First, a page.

Somerville HS Students Design Commemorative Coin for Police Unity Tour

From left, design teacher Lisa Conklin , students Alexis Sajewski, Jeylynne Rosas, Alexander Ulikowski and Somerville Police Officer Vito Spadea. Credits: Courtesy Somerville High School
Credits: Rod Hirsch
Credits: Rod Hirsch

SOMERVILLE, NJ – A competitive project in an advanced communications design class at Somerville High School turned into a civics lesson for 22 students who worked under deadline constraints to design a two-sided commemorative coin.

This wasn’t a project that came from the pages of a workbook, nor was it part of the curriculum at the beginning of the school year.

Somerville Police Officer Vito Spadea, the department’s community relations officer, approached Jerry Foley, SHS principal with the idea. Foley immediately approved, and together they spoke with Lisa Conklin, the design teacher who agreed to work on the project with the students in her two classes.

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“I wanted the students to learn on their own about the Police Unity Tour,” Spadea said.

Spadea challenged the students to research the Police Unity Tour and to come up with a design for a commemorative coin to help raise funds for the grueling cross-country cycling event May 9-12 which attracts thousands of police officers from across the nation riding hundreds of miles on bicycles on their way to Washington, D.C. the location of the National Law Enforcement Officer’s Memorial and Museum.

“They ‘googled’ the website; they didn’t know why we rode bikes, or how long the trip was,” Spadea said.

The students also learned from Spadea how supportive the Somerville community has been to the police officers who ride their bikes through town on their way to Washington DC.

Students from Immaculata High School nd Immaculate Conception School cheer the riders as they stream down Mountain Avenue before turning on to Main Street; thousands more jam Main Street in downtown Somerville as the riders arrive, passing beneath a huge American flag hung from the extended ladders of two fire trucks.  Students from Van Derveer School on Route 28 come outdoors to wish the riders well as they leave town.

“Somerville has always turned out in big numbers to show their support,” Spadea said. “A lot of the police officers from other towns that ride on the tour always tell me, ‘Nobody has anything like that.’”

The primary purpose of the Police Unity Tour is to raise awareness of Law Enforcement Officers who have died in the line of duty.

The secondary purpose is to raise funds for the police memorial and museum.

Designs were submitted on an anonymous basis, with Spadea narrowing the choice down to three different designs. Instead of choosing one of the final three, he opted to blend elements of the three designs, with bragging rights going to seniors Alexis Sajewski, Jeylynne Rosas and Alexander Ulikowski – none of whom intend to pursue design in college.

Sajewski is headed to James Madison University in Virginia and hopes to become a nurse; Rosas has been accepted at Rider University and intends to pursue a degree in criminal justice. Ulikowski will attend Raritan Valley Community College and is enrolled in the auto mechanics curriculum.

The coin is brass plated with several colors in enamel.

The coin features the mythological Wings of Mercury, the New Jersey State seal, and is ringed by a bicycle chain; it is engraved “2017, Team Somerville, From NJ to DC.”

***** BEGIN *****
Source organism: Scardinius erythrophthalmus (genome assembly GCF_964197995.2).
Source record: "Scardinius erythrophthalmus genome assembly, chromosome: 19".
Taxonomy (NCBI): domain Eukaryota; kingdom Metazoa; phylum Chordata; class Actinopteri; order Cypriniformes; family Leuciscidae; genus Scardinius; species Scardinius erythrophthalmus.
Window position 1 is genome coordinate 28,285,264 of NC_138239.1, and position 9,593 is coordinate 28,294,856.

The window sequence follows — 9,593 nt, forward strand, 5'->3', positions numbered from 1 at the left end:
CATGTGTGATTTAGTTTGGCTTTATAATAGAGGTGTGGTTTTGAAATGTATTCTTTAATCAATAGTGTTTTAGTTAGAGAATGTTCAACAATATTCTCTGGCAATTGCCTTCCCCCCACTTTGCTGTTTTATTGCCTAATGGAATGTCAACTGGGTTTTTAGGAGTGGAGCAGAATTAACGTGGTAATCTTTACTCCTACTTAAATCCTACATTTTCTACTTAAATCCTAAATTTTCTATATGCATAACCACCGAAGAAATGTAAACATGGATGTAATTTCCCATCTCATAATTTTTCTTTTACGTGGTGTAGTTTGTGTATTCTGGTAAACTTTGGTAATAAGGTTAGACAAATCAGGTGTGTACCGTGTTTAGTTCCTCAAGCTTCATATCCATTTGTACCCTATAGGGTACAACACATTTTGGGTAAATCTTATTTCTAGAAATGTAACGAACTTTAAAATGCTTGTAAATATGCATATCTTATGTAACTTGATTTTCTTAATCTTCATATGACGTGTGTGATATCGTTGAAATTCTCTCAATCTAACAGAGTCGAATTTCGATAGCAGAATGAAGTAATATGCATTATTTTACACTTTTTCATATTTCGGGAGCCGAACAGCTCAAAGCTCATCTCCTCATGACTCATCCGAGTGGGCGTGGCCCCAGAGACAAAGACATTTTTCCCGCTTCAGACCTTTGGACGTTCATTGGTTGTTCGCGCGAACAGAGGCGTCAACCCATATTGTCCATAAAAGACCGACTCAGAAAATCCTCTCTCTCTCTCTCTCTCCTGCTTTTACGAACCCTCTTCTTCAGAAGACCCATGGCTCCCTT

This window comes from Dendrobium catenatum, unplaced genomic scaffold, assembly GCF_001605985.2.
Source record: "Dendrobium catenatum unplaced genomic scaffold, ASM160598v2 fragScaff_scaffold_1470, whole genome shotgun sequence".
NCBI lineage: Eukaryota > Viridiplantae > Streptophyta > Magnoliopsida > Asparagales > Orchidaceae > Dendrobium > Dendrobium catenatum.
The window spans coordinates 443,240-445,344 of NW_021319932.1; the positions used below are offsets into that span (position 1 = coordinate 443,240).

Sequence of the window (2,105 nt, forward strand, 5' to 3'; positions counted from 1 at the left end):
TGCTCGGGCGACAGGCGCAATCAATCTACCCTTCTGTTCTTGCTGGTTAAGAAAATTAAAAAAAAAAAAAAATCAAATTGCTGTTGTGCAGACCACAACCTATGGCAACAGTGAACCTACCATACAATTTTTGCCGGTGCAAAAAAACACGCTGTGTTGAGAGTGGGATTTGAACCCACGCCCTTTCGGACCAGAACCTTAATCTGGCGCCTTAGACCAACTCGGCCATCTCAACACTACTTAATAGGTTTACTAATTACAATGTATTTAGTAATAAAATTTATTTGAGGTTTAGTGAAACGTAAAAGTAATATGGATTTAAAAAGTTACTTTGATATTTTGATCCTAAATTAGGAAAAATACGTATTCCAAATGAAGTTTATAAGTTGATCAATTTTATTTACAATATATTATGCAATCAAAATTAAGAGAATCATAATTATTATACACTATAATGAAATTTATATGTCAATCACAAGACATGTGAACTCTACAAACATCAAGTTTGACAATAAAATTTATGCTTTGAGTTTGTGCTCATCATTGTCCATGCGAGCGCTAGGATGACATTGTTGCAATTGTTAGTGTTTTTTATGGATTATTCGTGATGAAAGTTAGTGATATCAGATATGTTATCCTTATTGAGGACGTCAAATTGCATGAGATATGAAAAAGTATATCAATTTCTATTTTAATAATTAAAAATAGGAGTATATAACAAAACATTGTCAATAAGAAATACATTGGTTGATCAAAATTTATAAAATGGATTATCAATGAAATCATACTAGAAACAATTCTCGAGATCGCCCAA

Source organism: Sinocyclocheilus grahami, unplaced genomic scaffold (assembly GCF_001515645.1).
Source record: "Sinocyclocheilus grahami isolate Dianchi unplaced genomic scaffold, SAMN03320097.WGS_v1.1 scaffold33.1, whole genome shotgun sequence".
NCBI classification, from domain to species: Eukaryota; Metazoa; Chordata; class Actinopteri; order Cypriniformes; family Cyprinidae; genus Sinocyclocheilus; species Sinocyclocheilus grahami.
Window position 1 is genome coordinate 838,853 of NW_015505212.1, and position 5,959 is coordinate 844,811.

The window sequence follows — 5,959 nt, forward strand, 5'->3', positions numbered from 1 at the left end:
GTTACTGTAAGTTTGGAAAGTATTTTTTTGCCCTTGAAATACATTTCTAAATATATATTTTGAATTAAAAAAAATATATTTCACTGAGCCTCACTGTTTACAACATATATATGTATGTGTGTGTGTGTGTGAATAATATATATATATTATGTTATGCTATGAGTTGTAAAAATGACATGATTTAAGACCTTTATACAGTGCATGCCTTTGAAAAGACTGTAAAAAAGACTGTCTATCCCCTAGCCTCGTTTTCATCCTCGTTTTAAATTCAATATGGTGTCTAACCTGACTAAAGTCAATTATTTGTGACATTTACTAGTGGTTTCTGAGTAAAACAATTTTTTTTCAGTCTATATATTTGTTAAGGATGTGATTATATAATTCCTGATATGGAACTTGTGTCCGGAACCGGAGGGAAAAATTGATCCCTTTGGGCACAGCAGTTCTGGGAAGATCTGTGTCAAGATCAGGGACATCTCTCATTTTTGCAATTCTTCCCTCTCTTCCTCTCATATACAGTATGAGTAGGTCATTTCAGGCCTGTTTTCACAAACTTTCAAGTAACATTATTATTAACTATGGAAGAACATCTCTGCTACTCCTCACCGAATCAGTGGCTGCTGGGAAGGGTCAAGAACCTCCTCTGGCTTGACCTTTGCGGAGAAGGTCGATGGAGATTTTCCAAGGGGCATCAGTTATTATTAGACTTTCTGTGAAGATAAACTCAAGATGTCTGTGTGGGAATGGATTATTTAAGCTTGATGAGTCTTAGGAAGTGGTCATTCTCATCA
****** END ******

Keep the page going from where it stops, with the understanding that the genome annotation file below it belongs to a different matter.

The obverse features the American flag and the symbol of the Unity Tour, a police shield and red rose. It is engraved “2017 Police Unity Tour, We Ride for Those Who Died.”

The commemorative coin is protected by a plastic sleeve; inside, the manufacturer has included a short description including the orgin and customs of the Challenge Coin:

“Challenge Coins surfaced during the World War II era. The practice of carrying a coin designed specifically for a unit was popular with the Army Special Forces. Carrying the coin at all times and presenting it when “challenged” to prove affiliation with that unit, resulted in a number of consequences for those who could not produce a coin; the most popular required the coinless soldier to buy a round of drinks. That practice continues to be popular today.”

The use of challenge coins has broadened into the political, corporate and civilian sectors, and are used to commemorate events, as tokens of friendship and given in recognition of a job well done.

Spadea and fellow Somerville Police Officer Tim Franks are in training for the race and will dedicate their efforts to fallen police officers, including two from Somerville that were killed in the line of duty 100 years ago.

A memorial erected by Somerville PBA #147 alongside the doorway into police headquarters  memorializes Officer Manning T. Crow, shot after confronting three burglars in a butcher shop on South Street in 1899 and Officer Julius Sauer who was shot by a man threatening suicide in 1917. After shooting Sauer, the man killed himself.

Each cyclist must raise $1,850 to participate in the Unity Tour, according to Spadea. Some of that money pays for each cyclist’s hotel, food and other related expenses. What’s not spent is donated to the National Law Enforcement Memorial Fund.

The Somerville Police Unity Tour commemorative coin is available through Spadea for $10.

“The idea is to spread awareness,” Spadea explained. “It would be easy to ask my PBA to sponsor me for the ride, but by me asking for single contributions it helps get people to know about the ride, what it is about and have them help out.

“They’re doing their part to honor a fallen police officer,” Spadea said.

Contact Spadea online at

Further information about the Police Unity Tour is available online at

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